To finally learn Belt had resisted these changes for so long was disappointing. They could have and should have happened much, much sooner.

    Credit must go to the hitting coaches, Buster Posey and Domonic Brown for finally getting it through Belt’s thick skull that he needed to junk the ridiculously unsound grip that was locking up his hands.

    We now see the results. This is not just some hot streak. These are profound changes that make big things possible for Belt. He is now hitting pitches HARD that he could never touch previously.

    Amazing what can happen when you free your hands and in turn the bat head. The bat speed increases and the swing plane flattens out.

    All I can say to Brandon Belt is……duhhhhhh. Just like that (snaps fingers) the Giants have a middle of the order bat. And that was never going to happen unless he made the exact changes they’d been asking him to for so long.

    Oh well, it’s over now. Belt is going to do some serious damage from here on out. And it’s gonna be fun to watch.

    • CK

      To think that Belt has suddenly become a great hitter because of a minor change in batting grip is behind moronic. Belt has been 1 of the best 1B in the league ALL SEASON, not just since the bat grip change. But keep making up reasons to hate people, I’m sure that’ll work out well for you. Oh yeah, and the Giants fucked up Belt’s batting stance a couple seasons ago, which is why it’s taken so long for him to TRULY break out.

      • ScottinMarin

        LOL Yeah, yeah, yeah….pfffttt…..

        Brandon Belt himself agrees with me…not you.

        “I was stubborn in the sense that I had had success a certain way before, and I was assuming I could get back to being successful that way,” Belt said. “It just took a little convincing to change, I guess.”

        “I want to make the jump,” he said. “I didn’t want to keep spinning my wheels in the same spot. I knew there was more in there. I just went all-in on these changes, and it’s working so far.”

        Henry Meulens on continuing to hit Belt 3rd:

        “Of course,” said Meulens, noting Belt is smacking breaking pitches, not merely fastballs and changeups. “He has the talent and ability to be the No. 3 hitter like he’s showing here the last few weeks. It wouldn’t have been possible without the adjustments he’s made. We’ve been trying to fix him all this time, and it’s finally catching on.”

        It’s really unbelievable that fools like you are still in denial. Why? Because you’re absolutely clueless. It’s that simple. You’re a flat out ignorant fan incapable of seeing anything beyond the box score. Look man, denying the existence of a problem you haven’t the ability to identify doesn’t mean it doesn’t exist. It just means you’re incapable…YOU.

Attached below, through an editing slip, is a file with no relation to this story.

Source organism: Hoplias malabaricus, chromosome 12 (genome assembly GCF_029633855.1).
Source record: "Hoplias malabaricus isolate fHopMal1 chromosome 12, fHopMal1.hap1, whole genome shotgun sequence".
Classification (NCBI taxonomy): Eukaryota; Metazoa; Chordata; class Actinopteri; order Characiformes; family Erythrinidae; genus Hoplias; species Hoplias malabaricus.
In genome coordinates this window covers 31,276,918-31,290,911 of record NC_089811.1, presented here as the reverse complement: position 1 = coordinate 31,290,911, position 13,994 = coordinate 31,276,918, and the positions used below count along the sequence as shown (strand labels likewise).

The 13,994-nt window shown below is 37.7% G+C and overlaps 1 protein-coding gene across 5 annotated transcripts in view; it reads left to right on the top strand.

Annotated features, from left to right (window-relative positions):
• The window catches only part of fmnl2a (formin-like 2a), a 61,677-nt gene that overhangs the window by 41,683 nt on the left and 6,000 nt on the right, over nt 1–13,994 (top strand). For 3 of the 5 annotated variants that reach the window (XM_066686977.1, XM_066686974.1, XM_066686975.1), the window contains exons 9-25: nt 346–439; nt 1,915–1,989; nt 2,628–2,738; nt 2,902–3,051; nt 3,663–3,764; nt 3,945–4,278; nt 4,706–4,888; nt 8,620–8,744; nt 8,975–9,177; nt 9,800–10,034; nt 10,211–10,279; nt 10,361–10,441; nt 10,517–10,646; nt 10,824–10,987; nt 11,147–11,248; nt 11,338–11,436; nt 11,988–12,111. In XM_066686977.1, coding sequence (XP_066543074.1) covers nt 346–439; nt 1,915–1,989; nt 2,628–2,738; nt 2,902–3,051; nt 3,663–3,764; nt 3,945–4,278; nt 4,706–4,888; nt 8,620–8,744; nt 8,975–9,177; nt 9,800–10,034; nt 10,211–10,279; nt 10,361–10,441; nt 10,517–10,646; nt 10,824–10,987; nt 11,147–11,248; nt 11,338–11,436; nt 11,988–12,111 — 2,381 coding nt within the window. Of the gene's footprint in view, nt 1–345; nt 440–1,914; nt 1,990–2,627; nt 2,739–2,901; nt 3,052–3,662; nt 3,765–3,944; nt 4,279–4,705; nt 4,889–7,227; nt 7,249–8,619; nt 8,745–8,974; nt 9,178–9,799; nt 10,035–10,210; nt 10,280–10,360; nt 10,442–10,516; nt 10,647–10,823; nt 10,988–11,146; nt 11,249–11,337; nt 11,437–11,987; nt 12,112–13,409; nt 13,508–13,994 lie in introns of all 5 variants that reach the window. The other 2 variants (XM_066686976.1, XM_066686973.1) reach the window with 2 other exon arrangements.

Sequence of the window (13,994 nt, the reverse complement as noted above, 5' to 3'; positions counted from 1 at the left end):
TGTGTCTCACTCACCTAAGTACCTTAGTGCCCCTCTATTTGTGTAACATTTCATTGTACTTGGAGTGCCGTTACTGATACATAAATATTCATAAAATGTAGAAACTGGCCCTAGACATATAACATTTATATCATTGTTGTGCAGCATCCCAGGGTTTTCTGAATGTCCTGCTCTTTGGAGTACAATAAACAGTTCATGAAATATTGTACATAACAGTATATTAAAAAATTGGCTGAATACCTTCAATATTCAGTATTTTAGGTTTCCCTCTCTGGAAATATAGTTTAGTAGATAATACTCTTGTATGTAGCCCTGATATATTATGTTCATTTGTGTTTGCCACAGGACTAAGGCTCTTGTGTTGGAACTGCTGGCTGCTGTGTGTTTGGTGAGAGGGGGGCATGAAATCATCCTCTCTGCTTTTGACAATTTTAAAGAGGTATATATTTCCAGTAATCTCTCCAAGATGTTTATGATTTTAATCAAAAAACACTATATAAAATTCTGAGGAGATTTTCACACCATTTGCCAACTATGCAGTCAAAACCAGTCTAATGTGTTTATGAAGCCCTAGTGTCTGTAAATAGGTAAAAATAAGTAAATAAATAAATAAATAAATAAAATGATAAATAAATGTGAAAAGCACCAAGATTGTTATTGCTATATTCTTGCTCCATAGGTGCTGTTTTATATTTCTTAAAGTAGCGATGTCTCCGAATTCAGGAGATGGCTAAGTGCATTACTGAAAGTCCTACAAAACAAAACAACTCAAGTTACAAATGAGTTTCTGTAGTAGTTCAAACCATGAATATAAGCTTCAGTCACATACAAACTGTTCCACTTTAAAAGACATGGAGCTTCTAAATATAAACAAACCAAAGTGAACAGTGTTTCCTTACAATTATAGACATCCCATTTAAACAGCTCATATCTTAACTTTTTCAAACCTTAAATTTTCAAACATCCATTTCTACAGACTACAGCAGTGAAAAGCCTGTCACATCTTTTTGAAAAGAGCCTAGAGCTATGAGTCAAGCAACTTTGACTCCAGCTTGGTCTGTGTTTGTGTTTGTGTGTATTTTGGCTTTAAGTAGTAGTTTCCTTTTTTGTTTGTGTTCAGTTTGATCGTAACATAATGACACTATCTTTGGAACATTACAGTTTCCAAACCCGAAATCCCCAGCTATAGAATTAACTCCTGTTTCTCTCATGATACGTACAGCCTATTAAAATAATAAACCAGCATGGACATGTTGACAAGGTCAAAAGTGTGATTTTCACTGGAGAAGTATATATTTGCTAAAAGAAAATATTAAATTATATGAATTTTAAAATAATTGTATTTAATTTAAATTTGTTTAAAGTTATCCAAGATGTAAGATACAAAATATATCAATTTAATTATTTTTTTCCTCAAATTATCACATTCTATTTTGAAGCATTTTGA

I saw the same problems people like Posey saw. They were readily apparent. They have now been addressed. And guess what? Brandon Belt is a MUCH, MUCH better hitter. Amazing ain’t it???

        Those “minor” changes are going to have a profound affect on his production for years to come. So just stop with the “he was already” good BS and wake up.

        • Neil Weinberg

          May 8 to July 31: .357 OBP, .463 SLG. .342 BABIP. Numbers up since, but with a .414 BABIP. He’s made an adjustment, but he was, in fact, good already.

          Since start of 2012? 7th in wRC+, 10th in fWAR among 1B.

          • ScottinMarin

            Good god almighty.

            You’re missing the point. What is it with you stat people anyway? No one said he wasn’t good before. The problem was he had the ability to be much BETTER. For some reason that fact is beyond your ability to grasp.

            All we said was he can be better. We want him to be better. He is capable of being better. We have identified a way for him to be better.

            And he IS better. Not because of some random theory but because he made physical, mechanical CHANGES. There are REASONS for the numbers players put up. Apparently you have no concept of what it takes to produce the numbers you so fervently crunch.

            If you did you wouldn’t have posted that response.

            PS: Please post Belt’s July stats. There was a reason for those numbers too…